1.10 What Is Success?
The definition of success has evolved and continues to evolve in China. In Confucius’s time, success was defined in a very broad way, as evidenced by the saying that “one should hold to his virtue and integrity in distress and one should practice charity for the needy when prospering.”10 Success was not measured in terms of power or wealth, but by the individual’s actions, on what he contributed to society.
Later, success became defined by the ability to effect change, almost equivalent to the idea that the amount of power held equates to success. Then, as now to some extent, it was common for people to equate success with position in the government hierarchy. Although success in China today can also be measured in the wealth and power of its business millionaires, many still see government as a legitimate path toward achieving success. The government entrance exams had 1.4 million registered participants in 2011, which works out to about 20 applicants for every available job. There is more than one reason for such enthusiasm, but the age-old reverence for a good government job remains a factor.
Further, the image that the government is trying to convey, sometimes unconsciously, is not helpful. For example, 2011 was the one hundredth anniversary of Tsing Hua University, one of the most prestigious universities in China. The university held many events to celebrate this historical moment. University officials handed out booklets that listed the most respectable graduates who had made the most significant contribution to the society. The top mentioned graduates in the booklet were Hu Jingtao, Zhu Rongji and Li Keqiang, who are or were top political leaders of China. Many artists, scientists, writers and poets, who were very important contributors to their fields, had also graduated from Tsing Hua University. Even with their contributions, political success dominated in importance.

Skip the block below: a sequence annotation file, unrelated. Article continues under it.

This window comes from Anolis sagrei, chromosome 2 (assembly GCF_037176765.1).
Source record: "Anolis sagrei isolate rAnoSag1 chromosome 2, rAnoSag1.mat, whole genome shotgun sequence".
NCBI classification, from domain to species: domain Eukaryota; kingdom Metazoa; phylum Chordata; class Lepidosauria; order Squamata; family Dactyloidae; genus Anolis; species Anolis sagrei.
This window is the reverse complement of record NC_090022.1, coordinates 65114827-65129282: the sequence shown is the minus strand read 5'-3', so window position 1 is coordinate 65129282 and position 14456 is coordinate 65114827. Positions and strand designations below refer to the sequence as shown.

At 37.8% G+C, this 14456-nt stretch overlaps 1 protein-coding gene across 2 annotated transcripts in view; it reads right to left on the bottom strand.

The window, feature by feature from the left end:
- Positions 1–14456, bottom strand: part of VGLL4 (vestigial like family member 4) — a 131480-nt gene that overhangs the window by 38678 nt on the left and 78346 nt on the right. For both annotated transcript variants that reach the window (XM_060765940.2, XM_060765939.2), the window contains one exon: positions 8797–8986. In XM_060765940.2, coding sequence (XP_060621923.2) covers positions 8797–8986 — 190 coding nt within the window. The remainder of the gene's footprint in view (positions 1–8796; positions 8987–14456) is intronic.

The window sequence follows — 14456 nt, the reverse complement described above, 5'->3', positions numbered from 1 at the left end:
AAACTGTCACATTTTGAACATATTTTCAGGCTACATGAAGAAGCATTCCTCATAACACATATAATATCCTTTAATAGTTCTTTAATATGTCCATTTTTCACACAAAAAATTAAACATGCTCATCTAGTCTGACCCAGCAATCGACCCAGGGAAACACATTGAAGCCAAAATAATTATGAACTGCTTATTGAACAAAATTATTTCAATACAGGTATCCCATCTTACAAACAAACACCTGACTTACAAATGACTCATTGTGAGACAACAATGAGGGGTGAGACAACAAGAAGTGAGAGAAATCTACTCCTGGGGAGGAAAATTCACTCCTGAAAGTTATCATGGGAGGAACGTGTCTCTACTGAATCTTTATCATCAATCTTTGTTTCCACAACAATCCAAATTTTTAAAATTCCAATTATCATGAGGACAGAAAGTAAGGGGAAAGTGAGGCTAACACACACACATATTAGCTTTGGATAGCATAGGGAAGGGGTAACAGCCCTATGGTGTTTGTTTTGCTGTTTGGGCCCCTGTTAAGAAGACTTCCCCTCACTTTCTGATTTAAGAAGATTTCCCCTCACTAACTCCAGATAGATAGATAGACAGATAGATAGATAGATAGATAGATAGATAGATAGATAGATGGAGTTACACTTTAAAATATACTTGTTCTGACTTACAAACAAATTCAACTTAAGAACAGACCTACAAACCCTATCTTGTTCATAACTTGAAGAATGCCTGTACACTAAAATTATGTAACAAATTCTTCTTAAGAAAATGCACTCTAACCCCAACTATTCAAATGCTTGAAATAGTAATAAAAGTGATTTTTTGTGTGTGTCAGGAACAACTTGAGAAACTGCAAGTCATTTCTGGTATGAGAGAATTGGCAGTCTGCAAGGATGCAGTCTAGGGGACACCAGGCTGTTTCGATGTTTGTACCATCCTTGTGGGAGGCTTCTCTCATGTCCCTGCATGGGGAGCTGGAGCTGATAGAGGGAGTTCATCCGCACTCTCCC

China’s younger generations have begun to question such a value system. Thanks to globalization and opening of China’s borders, the young generation in China has had much more exposure to the world than their parents. With that exposure has come a broadened definition of success. The older generations view becoming a Communist Party leader as the very definition of success, while younger generations see becoming a poet, writer or an actor as a success. With China’s increased openness, the younger generations now have the opportunity to pursue non-political careers.
Success is also connected to wealth. Until recently, business and private wealth were separated from the political power structure in China. This divide appears to be closing. In 2011, Liang Wengen was ranked by Forbes to be China’s wealthiest man with an estimated wealth of $8 billion.11 In the same year, Liang was in the process of being recruited by high-level officials to join the Communist Party’s Central Committee, which is one of the most powerful entities within the Party. As Liang Wengen is a successful businessman who has been given the opportunity to climb the political power ladder, it appears that new definitions of success are appearing in China.